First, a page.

Labour will pay “substantial damages” to whistleblowers who contributed to a TV expose of its handling of anti-Semitism as Sir Keir Starmer continues efforts to distance the party from his predecessor.
The party also issued an unreserved apology over “defamatory and false allegations” made following a BBC Panorama investigation.
Seven former employees who worked in the party’s governance and legal unit, who were responsible for the investigation of allegations of misconduct by party members, sued Labour after it issued a press release describing them as having “personal and political axes to grind”.
The legal action followed the broadcast in July 2019 of a BBC Panorama programme titled Is Labour Anti-Semitic?
Katherine Buckingham, Michael Creighton, Samuel Matthews, Daniel Hogan, Louise Withers Green, Martha Robinson and Benjamin Westerman all had concerns there was “a lack of commitment” by Labour to properly investigate anti-Semitism within the party, the High Court heard on Wednesday.
At a brief hearing in London, their barrister William Bennett QC said:
“The whistleblowers were highly critical of the Labour Party’s approach to tackling anti-Semitism within its ranks.”
He told Mr Justice Nicklin: “Before the broadcast of the Panorama programme, the Labour Party issued a press release that contained defamatory and false allegations about the whistleblowers.”
Mr Bennett said Labour “accused the whistleblowers of having acted in bad faith during and after their employment with the intention of harming the Labour Party” – allegations he said were “untrue and defamatory”.
At the same hearing, Labour also apologised to John Ware – the journalist who made the Panorama programme – for falsely accusing him of “deliberate and malicious misrepresentations designed to mislead the public”.
Mr Bennett said Labour had alleged Mr Ware “invented quotes, flouted journalistic ethics and… knowingly promoted falsehoods” in pursuit of “a pre-determined outcome to the question asked by the Panorama programme”.
He added the party had also agreed to pay “substantial damages” to Mr Ware.
In a statement, the claimants’ solicitor Mark Lewis said: “Today in the High Court, the Labour Party retracted its false allegations made about the Panorama programme asking whether Labour was anti-Semitic.
“The answer was a clear ‘yes’. Labour chose to double down and attack the programme’s presenter, John Ware, and the whistleblowers rather than addressing the truth of the problem.
“It is ironic that the workers’ party chose to act as disgruntled bosses who had been caught out.”
Labour’s handling of anti-Semitism allegations under Mr Corbyn’s leadership is the subject of an inquiry by the Equality and Human Rights Commission – and Sir Keir has already received a draft report from the watchdog.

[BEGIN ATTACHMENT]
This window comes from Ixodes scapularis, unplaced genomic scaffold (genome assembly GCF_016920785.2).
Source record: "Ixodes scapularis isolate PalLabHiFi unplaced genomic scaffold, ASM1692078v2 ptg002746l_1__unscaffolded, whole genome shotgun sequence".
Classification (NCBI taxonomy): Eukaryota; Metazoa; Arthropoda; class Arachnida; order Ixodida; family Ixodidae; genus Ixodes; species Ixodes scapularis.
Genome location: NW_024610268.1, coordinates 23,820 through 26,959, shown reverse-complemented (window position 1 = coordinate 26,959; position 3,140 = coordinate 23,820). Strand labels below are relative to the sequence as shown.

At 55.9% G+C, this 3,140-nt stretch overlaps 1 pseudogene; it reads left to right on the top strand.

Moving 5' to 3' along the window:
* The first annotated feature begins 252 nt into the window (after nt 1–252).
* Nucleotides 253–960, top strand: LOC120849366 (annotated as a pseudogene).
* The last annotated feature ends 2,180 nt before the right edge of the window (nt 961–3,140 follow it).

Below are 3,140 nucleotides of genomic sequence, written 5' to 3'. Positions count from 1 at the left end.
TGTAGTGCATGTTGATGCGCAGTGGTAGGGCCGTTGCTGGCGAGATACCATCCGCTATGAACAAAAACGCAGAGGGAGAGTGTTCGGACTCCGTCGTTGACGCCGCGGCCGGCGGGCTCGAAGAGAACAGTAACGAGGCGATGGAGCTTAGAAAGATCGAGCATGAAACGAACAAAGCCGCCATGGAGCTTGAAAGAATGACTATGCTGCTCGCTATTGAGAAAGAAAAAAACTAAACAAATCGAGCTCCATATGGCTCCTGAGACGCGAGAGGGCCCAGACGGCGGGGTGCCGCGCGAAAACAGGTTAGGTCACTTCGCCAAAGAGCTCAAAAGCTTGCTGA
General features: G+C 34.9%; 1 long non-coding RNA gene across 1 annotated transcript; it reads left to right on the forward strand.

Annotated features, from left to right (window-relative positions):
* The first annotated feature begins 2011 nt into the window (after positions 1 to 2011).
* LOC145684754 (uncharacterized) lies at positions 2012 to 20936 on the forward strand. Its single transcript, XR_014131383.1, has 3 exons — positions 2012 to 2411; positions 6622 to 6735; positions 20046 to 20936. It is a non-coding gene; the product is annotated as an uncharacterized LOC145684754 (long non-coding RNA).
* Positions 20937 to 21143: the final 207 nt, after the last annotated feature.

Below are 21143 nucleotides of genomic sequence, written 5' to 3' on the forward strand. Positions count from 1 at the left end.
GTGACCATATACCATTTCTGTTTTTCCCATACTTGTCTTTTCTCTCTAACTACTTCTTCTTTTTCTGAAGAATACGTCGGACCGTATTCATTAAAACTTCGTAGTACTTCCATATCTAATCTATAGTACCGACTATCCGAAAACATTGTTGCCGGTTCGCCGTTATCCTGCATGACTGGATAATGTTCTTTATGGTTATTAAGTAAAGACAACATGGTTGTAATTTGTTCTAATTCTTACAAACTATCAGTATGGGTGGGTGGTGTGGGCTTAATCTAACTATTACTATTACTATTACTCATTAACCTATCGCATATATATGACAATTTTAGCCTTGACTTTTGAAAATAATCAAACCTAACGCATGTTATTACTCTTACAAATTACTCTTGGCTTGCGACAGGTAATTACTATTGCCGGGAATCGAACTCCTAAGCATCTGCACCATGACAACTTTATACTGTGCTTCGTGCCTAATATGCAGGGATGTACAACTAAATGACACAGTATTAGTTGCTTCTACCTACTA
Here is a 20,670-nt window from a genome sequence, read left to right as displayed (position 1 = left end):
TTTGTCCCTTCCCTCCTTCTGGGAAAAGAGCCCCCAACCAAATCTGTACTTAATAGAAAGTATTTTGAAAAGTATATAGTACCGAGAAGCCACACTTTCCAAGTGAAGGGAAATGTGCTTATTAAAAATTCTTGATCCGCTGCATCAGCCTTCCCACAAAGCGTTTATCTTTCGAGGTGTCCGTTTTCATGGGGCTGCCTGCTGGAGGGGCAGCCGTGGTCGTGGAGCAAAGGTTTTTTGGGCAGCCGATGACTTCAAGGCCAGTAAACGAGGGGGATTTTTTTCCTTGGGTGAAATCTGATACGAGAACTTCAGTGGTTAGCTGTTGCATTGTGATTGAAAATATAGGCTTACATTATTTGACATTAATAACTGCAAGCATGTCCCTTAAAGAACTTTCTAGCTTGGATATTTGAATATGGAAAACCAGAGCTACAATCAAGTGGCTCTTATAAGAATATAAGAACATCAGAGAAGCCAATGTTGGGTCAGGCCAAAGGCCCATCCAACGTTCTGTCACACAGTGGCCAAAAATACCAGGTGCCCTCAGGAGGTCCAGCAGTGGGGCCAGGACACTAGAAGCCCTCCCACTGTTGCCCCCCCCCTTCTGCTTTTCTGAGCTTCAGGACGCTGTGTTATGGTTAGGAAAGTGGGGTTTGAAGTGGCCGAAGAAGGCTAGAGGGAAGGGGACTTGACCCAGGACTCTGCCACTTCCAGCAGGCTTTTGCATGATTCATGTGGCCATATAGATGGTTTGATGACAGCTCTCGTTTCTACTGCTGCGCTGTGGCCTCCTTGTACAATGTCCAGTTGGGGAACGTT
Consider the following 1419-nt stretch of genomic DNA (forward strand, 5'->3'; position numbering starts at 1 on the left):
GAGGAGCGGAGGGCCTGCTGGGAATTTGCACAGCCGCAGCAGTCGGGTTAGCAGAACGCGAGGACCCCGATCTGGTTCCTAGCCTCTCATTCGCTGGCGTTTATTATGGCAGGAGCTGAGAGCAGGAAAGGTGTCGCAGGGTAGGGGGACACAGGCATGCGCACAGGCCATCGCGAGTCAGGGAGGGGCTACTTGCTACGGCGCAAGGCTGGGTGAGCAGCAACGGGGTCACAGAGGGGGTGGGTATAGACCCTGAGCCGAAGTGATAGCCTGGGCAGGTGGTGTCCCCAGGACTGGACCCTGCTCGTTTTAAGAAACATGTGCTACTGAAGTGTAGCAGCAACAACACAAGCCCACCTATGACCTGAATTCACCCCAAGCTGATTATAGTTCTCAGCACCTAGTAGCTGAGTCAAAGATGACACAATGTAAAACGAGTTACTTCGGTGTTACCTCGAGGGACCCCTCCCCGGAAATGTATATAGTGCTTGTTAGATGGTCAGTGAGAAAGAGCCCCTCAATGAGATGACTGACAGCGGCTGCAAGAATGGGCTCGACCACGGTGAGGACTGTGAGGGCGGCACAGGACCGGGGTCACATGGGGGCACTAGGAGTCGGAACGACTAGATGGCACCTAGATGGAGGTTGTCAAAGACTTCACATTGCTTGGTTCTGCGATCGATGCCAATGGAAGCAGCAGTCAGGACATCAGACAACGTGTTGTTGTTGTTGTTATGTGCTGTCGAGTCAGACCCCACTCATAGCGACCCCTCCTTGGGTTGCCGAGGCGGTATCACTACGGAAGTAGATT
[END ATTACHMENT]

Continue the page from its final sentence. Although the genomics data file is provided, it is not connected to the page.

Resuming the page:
The party said that under Sir Keir and deputy leader Angela Rayner, Labour is “committed to tackling anti-Semitism”.
In a statement, the party said: “Anti-Semitism has been a stain on the Labour Party in recent years. It has caused unacceptable and unimaginable levels of grief and distress for many in the Jewish community, as well as members of staff.
“If we are to restore the trust of the Jewish community, we must demonstrate a change of leadership.
“That means being open, transparent and respecting the right of whistleblowers and the free press and freedom of expression which includes the right to object to things written or published.”
Outside court, shadow attorney general Lord Falconer said: “It is for the (Equality and Human Rights) Commission to make its findings public when it chooses… but we have brought to an end a chapter when the Labour Party was accusing whistleblowers of behaving dishonestly and I’m incredibly glad that we have brought it to an end.”
The settlement was welcomed by Jewish Labour campaigners but the payout was condemned by the leader of the Unite union, the party’s biggest donor.
Senior MP Dame Margaret Hodge said: “This is a big step in the right direction and shows just how far the Labour Party has come since last year.”
The Jewish Labour Movement said: “We welcome the decision by the Labour Party to withdraw and apologise for the defamatory statements made against seven brave whistleblowers who brought to the public’s attention the scale of discrimination perpetrated against Jewish Labour members.
“It is a sad reflection of its historic role as the party of working people that Labour sought to pursue and silence its former employees for speaking out against racism.”
But Unite general secretary Len McCluskey, an ally of Mr Corbyn, said: “Today’s settlement is a misuse of Labour Party funds to settle a case it was advised we would win in court.”
He said a leaked report on anti-Semitism – which detailed the factional splits in the party’s headquarters – told a “very different story about what happened”.
The BBC welcomed the “long overdue apology” to Mr Ware and the Panorama whistleblowers.
The broadcaster said: “The BBC will always support fair and impartial reporting, exposing wrongdoing and holding power to account.
“The Panorama programme did precisely that, but was subject to an extraordinary and vitriolic attack by the Labour Party.”
Published: 22/07/2020 by Radio NewsHub